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Ada Sagi was already dealing with the pain of loss. Then war came to her door
Ada Sagi was getting ready to travel to London to celebrate her 75th birthday with family when Hamas militants attacked her kibbutz and took her hostage
LONDON (AP) — Ada Sagi was getting ready to travel to London to celebrate her 75th birthday with family when Hamas militants attacked her kibbutz and took her hostage.
The trip was supposed to be a joyous occasion after a year of trauma. Her husband died of cancer last year, she had struggled with allergies and was recovering from hip replacement surgery. But the grandmother of six was getting through it, even though it was hard.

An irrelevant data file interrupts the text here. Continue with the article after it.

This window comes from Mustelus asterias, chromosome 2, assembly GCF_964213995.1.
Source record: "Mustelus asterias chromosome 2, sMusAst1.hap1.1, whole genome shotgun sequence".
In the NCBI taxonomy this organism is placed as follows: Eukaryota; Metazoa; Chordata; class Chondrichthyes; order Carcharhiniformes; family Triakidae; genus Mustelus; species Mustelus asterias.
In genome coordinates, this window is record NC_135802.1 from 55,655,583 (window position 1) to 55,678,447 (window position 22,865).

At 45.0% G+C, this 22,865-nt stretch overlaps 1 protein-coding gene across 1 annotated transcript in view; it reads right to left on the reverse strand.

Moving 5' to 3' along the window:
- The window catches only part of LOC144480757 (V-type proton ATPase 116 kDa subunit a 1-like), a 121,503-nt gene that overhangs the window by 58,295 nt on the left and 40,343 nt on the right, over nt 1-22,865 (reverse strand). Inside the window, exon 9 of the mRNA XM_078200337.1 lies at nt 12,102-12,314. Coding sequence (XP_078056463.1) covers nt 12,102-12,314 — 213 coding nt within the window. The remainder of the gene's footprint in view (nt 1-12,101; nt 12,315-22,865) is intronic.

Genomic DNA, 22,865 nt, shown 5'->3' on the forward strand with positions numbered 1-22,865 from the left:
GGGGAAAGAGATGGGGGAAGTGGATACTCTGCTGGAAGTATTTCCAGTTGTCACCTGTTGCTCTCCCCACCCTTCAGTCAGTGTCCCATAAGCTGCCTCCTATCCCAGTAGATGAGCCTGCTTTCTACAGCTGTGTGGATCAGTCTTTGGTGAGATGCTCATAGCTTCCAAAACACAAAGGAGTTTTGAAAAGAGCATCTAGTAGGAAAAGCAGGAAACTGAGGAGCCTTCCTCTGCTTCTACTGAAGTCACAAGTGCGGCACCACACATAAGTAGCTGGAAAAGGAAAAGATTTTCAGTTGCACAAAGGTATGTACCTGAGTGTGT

“They had a very, very, very strong bond of 54 years,” her son Noam, a psychotherapist in London, told The Associated Press. “And my mum, this is her main thing now, really, just getting her life back after dealing with the loss of my dad.”
Ada Sagi was born in Tel Aviv in 1948, the daughter of Holocaust survivors from Poland. She moved to a kibbutz at the age of 18, not for religious reasons but because she was attracted by the ideals of equality and humanity on which the communal settlements were built.